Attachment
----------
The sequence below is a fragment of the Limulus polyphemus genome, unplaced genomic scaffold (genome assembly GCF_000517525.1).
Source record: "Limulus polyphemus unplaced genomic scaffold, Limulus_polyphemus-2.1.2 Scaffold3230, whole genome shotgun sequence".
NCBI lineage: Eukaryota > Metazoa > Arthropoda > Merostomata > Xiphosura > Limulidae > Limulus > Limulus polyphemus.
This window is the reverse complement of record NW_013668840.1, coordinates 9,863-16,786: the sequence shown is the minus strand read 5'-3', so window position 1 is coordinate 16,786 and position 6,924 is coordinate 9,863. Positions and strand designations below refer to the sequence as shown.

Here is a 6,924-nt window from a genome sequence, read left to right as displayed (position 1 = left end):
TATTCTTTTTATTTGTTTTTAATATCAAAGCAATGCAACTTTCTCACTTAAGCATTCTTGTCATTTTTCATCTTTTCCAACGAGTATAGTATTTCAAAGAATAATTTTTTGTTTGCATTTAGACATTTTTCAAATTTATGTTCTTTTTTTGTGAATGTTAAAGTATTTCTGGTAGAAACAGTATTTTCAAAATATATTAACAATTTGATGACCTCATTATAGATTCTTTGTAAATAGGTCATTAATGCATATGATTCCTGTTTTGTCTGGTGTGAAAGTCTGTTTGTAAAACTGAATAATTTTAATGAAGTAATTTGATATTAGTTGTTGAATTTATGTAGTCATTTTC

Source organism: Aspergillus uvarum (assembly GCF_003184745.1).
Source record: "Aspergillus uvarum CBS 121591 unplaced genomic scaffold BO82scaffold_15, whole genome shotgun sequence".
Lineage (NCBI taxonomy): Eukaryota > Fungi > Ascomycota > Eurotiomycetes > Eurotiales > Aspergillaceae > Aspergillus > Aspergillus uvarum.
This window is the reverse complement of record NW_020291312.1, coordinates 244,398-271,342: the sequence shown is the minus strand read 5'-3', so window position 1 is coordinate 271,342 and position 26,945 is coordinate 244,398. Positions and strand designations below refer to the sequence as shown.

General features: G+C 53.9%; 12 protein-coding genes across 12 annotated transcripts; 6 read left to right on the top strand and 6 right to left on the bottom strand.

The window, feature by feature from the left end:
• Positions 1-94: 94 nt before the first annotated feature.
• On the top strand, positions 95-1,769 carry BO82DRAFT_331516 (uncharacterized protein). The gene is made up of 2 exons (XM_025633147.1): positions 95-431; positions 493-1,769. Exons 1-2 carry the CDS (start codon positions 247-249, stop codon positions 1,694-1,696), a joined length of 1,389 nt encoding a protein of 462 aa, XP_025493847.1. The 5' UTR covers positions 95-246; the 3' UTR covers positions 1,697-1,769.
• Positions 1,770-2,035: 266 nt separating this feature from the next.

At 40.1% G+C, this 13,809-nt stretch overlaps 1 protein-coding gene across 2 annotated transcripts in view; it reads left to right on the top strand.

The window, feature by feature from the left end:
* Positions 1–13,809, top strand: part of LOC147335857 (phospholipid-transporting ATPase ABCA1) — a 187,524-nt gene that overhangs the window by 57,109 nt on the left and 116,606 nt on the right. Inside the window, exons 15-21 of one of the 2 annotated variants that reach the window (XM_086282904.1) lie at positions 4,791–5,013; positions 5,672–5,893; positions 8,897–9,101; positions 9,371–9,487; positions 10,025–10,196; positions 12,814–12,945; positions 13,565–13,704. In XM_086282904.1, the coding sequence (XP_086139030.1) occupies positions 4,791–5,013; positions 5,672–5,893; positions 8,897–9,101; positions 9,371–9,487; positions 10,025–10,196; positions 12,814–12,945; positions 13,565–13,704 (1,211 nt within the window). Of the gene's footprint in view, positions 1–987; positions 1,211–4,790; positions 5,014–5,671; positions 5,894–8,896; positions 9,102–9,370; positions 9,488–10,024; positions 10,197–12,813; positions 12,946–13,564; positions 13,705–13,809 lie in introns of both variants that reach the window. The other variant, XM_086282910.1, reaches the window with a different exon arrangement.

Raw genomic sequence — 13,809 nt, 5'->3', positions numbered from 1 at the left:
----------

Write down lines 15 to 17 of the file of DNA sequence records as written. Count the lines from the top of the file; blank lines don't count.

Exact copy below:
• Positions 1,770-2,035: 266 nt separating this feature from the next.

At 40.1% G+C, this 13,809-nt stretch overlaps 1 protein-coding gene across 2 annotated transcripts in view; it reads left to right on the top strand.

The window, feature by feature from the left end: